Thursday, July 20, 2006

Further to the Haiti posts . . .

Further to the Haiti Diet post, and subsequent remarks from Canadian charity Starthrower Foundation founder Sharon Gaskell a few days ago, it occurred to me some people might wonder how Haitians became hungry, and had no money to pay for their children's schooling. (Starthrower raises money to pay for tuition and a bit of food for students in the Cap-Haitien area of Haiti).

Here's an excerpt from a book she recommends, Mountains Beyond Mountains, by Tracy Kidder, about Paul Farmer and his own work in Haiti.

. . . [Most peasants] had their black, low-slung Creole pigs, which they kept like bank accounts, to pay for things such as school tuition. But in the early 1980s, they lost those as well. Alarmed about an outbreak of African swine fever in the Dominican Republic, afraid that it might threaten the American pork industry, the United States led an effort to destroy all the Creole pigs in Haiti. The plan was to replace them with pigs purchased from Iowa farmers. But these were much more delicate, much more expensive to house and feed, and they didn't thrive. Many peasants ended up with pigs at all. 'When school started the year after the slaughter, enrollments had declined dramatically, throughout the country and around Cange . . .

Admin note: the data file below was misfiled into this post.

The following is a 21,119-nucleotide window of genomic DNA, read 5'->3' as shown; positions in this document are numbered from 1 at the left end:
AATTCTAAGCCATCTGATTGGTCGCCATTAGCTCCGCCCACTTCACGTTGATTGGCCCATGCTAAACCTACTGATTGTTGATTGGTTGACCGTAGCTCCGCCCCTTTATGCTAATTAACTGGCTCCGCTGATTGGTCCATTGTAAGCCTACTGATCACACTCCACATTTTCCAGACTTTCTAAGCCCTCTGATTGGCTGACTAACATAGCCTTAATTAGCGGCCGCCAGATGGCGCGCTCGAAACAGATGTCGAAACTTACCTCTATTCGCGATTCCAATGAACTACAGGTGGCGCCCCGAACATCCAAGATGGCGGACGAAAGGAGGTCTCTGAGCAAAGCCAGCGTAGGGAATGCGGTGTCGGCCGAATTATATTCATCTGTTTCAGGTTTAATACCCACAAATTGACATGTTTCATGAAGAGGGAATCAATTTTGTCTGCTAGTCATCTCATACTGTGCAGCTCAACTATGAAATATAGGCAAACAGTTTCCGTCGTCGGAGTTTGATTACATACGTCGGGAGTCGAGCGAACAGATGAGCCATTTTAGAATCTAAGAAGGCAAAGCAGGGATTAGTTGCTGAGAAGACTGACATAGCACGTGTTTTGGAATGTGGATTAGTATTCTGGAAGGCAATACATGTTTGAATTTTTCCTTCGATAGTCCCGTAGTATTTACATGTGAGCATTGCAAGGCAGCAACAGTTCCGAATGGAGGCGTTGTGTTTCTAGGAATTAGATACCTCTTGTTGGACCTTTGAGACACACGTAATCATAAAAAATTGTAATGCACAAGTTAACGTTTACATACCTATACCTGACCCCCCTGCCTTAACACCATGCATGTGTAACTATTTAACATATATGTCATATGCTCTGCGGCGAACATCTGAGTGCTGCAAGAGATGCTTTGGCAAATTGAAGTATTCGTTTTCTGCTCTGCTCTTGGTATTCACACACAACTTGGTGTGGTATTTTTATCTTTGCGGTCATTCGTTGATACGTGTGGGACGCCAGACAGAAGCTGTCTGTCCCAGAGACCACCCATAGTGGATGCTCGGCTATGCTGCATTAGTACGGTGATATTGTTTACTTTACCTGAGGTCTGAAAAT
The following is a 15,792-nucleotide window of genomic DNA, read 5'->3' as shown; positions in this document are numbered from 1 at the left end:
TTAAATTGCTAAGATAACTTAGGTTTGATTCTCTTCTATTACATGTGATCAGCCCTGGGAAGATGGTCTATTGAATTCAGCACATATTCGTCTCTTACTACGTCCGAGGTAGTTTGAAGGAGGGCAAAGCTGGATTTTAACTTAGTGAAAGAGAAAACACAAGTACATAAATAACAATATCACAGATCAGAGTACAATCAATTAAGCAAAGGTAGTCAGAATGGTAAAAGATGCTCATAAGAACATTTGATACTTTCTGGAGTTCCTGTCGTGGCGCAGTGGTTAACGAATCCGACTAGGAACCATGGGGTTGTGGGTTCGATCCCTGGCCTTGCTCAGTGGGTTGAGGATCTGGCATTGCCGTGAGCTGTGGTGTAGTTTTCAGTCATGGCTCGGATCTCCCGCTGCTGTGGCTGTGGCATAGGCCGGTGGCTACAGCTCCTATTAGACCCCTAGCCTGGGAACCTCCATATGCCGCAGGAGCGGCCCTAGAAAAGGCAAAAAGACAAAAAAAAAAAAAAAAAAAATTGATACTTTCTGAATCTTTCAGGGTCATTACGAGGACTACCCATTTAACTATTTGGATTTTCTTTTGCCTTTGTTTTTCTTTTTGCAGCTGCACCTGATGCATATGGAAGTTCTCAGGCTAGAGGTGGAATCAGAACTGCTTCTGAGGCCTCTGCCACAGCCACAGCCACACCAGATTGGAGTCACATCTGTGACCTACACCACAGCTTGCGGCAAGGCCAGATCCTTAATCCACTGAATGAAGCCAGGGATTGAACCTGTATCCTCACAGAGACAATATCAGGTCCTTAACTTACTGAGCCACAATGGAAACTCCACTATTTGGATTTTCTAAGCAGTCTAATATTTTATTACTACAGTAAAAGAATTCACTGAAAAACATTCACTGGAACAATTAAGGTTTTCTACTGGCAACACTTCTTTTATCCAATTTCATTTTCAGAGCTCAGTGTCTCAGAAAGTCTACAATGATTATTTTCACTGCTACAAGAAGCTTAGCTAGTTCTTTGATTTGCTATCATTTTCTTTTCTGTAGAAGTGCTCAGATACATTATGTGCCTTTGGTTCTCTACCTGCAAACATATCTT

'Traveling' to Chile today and tomorrow

One last story to finish for the magazine, so I shall be immersed in central Chile all day, and likely for the next day or so as well. (Freelancers have to be sticklers for submitting copy that's error-free, with perfect grammar and punctuation and that, my friends, is what takes the most time.)

Then tonight I will pull together the photos of Santiago (Chile) and Valparaiso (some of which are on the web site) as well as the unpublished ones from the Casablanca Valley with its vineyards and wineries, which the editor particularly wants to feature.

Though I love working from home, the 'boss' is a bit of a whip-cracker. I can hardly wait to finish this last story so I can get out and enjoy the fabulous summer weather. Hard to believe July is mostly over!